Whether it is your first or hundredth time receiving a notice of a duty of fair representation application (hereinafter “DFR”), there is always that first moment of terror. Questions immediately run through your mind. Did you and your team do everything in your power to ensure that this applicant was fairly represented, did you ensure that you communicated with the potential grievor sufficiently, did you act negligently, etc. The following post discusses the history of DFRs, the Union’s obligations, and preventative measures with respect to the Union’s duty of fair representation.
What is the Current Legislated Definition of a DFR?
The Labour Acts in each of the Provinces as well as the Canada Labour Code (federally) has codified the duty of fair representation generally as conduct that is arbitrary, discriminatory or in bad faith with respect to the representation of any employee in the bargaining unit.
For an applicant to be successful they must prove that the Union conducted themselves in a manner that was arbitrary, discriminatory or in bad faith.
Arbitrary conduct has been described as a failure to direct one's mind to the merits of the matter, or to inquire into or to act on available evidence, or to conduct any meaningful investigation to obtain the data to justify a decision. It has also been described as acting on the basis of irrelevant factors or principles, or displaying an attitude which is indifferent and summary, or capricious and non-caring or perfunctory.
Boards have held that the term "discriminatory" is to be given a broad interpretation that encompasses all cases where the Union distinguishes among its members without cogent reasons. The prohibition functions to prevent a Union from distinguishing among members in the bargaining unit, unless there are good reasons for doing so. The duty requires, in general, that like situations be treated in a like manner and that neither particular favour nor disfavor befall any individual apart from the others unless justified by the circumstances.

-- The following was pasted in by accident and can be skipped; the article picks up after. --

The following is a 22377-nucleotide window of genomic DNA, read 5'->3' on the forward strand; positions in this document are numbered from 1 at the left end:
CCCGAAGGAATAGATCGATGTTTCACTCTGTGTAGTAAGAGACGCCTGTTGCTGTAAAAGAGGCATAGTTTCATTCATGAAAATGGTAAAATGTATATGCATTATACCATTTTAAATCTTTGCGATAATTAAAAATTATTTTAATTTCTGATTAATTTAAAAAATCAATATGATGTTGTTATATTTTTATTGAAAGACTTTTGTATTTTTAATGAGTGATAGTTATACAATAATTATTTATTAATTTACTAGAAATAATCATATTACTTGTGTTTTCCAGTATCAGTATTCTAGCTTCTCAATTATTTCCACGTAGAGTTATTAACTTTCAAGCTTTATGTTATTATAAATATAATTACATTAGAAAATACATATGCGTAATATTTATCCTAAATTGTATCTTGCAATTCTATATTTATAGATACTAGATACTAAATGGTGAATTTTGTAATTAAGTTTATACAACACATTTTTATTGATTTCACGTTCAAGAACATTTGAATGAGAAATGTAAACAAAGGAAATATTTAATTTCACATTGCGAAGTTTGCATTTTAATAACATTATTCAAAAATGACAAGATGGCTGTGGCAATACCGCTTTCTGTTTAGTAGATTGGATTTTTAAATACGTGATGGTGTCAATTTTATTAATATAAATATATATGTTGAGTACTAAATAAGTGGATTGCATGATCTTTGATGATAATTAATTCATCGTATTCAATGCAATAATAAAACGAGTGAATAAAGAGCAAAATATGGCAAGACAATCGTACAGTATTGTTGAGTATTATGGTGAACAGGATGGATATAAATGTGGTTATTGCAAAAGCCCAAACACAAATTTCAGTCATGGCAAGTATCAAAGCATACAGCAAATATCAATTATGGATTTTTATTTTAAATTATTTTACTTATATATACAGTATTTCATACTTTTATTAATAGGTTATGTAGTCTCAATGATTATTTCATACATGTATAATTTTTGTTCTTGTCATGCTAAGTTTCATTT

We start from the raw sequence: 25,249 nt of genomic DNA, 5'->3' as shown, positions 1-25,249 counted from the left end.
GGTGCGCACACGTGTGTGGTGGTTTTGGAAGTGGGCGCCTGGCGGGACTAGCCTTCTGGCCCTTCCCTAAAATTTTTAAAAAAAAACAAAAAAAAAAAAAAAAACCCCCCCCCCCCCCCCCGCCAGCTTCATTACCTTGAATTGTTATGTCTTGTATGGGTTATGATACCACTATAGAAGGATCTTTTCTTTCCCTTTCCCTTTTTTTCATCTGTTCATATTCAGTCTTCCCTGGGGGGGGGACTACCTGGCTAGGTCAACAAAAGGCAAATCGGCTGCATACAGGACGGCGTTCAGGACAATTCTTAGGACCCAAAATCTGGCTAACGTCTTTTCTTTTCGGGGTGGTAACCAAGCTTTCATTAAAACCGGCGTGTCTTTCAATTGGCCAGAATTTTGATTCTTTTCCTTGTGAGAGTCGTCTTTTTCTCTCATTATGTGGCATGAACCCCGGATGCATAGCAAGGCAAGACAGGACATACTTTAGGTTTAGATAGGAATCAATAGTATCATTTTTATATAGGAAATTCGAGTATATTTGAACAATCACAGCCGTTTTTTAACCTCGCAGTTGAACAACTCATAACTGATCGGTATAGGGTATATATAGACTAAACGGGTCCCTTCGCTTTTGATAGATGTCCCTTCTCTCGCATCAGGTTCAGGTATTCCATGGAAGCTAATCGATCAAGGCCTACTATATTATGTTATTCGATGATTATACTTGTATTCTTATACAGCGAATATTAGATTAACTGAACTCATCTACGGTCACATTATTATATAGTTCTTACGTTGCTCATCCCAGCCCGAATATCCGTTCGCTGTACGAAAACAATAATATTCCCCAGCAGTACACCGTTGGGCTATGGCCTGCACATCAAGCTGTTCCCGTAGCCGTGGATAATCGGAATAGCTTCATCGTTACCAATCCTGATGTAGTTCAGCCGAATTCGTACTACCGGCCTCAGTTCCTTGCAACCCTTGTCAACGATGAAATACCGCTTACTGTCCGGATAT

Bad faith in the context of processing grievances has been described as acting on the basis of hostility or ill-will, dealing dishonestly with the griever in an attempt to deceive, or refusing to process the grievance for sinister purposes. A knowing misrepresentation constitutes bad faith, as does concealing matters from the complainant and failing to provide counsel with all the relevant information upon which to base a legal opinion and also failing to properly consider the legal advice.
Know your rights as a Union executive member!
The best way to prevent your Union from falling victim to an unjust DFR complaint is education. Knowing your rights as well as the rights of the Grievor is one of the best methods for avoiding costly litigation and a DFR. Understand your duty of fair representation, know when you should pursue a grievance and when you have the grounds to drop it.
The following are examples of best practices with respect to handling grievances to help minimize exposure to a DFR application:
- The Union should consider all grievances on the merits regardless of personal feelings toward the Grievor;
- The Union should always investigate the grievance thoroughly;
- The Union should process the grievance promptly. This involves keeping a keen eye on time limits making sure not to miss any. These time limits are normally found in the grievance and arbitration procedure within the collective agreement;
- The Union should take meticulous notes and keep written records of all meetings and investigations;